SEAMS News Archives

2014: Anniversary of WW1

This year, 2014 is the 100th anniversary of the start of WW1 and is quite rightly being remembered by the many ceremonies and events taking place in the UK and across the continent.

I have been restoring my 1914 International Famous engine and am reminded that wars generate rapid developments in technology. During WW1, not only was the military mobilised but agriculture had to be mobilized to provide food for both civilians and soldiers (many of whom had been farmers and needed to be replaced by old men, boys and women) and for horses to move supplies.

World War I put the tractor firmly on the map. German U-boats were sinking so many British ships that it was necessary to increase food production by bringing thousands of acres of new farmland into production or face food shortages. There were not enough horses to plough this new land (In all 800,000 horses served with the British Army on the Western Front). For the first two years of war, the supply of machinery to farmers was adversely affected by the manufacturers undertaking government munitions contracts. Nonetheless, state-sponsored mechanization increased the numbers.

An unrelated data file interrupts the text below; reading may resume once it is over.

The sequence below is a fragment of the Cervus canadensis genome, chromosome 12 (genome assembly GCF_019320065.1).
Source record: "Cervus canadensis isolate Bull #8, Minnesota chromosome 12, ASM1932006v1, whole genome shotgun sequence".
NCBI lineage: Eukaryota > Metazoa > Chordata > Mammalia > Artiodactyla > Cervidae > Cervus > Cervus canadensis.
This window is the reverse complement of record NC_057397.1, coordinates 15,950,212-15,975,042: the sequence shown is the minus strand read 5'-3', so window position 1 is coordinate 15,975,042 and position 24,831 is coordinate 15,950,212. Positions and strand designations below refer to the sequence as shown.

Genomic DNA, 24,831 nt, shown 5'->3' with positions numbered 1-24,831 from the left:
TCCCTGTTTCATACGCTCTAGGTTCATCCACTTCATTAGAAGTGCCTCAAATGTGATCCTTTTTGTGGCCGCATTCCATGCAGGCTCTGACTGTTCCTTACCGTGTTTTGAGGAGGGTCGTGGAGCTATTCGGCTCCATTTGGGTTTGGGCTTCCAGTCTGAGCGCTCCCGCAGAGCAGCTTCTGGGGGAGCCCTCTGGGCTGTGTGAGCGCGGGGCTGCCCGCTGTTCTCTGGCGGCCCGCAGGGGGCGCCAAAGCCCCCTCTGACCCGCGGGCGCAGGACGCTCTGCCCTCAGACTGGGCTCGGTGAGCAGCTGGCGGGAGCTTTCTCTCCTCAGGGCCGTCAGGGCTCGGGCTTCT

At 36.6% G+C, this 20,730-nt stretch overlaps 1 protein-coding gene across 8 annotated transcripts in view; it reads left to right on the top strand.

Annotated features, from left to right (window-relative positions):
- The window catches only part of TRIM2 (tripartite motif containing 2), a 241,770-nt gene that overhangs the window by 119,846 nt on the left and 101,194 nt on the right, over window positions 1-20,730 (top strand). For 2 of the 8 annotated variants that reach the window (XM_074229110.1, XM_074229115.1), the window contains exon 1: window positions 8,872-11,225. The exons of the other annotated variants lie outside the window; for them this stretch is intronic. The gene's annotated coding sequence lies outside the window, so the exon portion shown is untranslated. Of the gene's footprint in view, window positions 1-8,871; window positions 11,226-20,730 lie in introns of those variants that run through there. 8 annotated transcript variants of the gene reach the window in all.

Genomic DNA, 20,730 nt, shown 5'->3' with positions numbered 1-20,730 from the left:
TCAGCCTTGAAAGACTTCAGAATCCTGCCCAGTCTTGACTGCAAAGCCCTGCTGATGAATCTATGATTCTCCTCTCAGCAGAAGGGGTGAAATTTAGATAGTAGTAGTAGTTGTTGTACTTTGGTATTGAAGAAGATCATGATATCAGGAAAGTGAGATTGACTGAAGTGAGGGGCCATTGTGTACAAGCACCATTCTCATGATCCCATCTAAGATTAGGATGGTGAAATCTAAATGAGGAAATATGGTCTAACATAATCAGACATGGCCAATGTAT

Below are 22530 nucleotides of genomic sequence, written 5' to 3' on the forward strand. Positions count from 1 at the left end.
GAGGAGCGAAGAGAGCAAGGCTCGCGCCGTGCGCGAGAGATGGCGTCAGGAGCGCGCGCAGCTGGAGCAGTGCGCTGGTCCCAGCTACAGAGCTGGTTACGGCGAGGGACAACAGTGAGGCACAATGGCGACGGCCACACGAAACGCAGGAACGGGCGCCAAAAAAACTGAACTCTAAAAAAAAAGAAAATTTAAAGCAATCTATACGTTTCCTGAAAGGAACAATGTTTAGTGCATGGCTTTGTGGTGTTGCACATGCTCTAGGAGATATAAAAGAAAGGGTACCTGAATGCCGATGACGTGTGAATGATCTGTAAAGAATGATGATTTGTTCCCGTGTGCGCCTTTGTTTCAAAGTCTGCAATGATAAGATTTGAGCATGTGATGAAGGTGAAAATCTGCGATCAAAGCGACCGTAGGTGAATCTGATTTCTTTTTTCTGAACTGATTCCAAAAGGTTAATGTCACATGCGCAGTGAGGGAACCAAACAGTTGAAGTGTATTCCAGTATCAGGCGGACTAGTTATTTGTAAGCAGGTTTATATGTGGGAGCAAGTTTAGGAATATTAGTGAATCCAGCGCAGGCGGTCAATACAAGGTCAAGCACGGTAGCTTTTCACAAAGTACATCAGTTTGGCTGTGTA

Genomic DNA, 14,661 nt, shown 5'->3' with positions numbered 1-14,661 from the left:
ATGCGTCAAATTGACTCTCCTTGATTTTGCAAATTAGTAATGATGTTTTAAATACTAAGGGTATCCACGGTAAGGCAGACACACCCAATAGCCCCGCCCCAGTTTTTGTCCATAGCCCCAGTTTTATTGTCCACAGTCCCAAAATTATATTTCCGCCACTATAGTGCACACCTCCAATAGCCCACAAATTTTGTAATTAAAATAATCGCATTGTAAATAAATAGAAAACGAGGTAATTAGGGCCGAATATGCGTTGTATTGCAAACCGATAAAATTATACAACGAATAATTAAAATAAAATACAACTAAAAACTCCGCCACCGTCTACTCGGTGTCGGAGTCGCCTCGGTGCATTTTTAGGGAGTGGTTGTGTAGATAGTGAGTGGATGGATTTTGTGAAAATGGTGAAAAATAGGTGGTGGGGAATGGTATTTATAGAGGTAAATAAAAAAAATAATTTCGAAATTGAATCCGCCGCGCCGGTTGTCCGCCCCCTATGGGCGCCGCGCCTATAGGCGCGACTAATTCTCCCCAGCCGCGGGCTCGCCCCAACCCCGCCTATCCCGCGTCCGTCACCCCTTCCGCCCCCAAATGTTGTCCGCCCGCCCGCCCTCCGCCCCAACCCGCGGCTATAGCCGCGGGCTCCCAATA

The UK Government bought about 500 tractors which were distributed around the country by War Agricultural Executive Committees. There was a wide variety of types and implements, not all reliable, but this gave farmers their first real experience of tractors. Later the five thousand tractors ordered by the British government from Henry Ford were delivered within five months, and were soon at work on British farms. Very quickly, British farmers became accustomed to seeing tractors displacing teams of horses. This stimulated U.S. tractor design and manufacture and massive industrialization led to greatly increased production.

It’s hard to be sure how all this affected the import of USA built stationary engines as very little on this subject is documented but it seems that the WW1 period resulted in an increasing number of USA built engines entering the UK market. Maybe this was because UK engine factories were producing for the war effort, if you wanted an engine to replace labour lost to the war, it had to come from the USA. It is also probable that most engines built in the UK by established firms such as Hornsby, Blackstone, National etc though well engineered were heavy, expensive and beyond the means of most farmers.

The large numbers of engines being built at that time in the USA and the competitive nature of the business there gave a low cost reliable product that even with shipping costs could be affordable to UK farmers. Just as tractors started to become established during the WW1 period then so too did engine power on the farm.

Richard Amos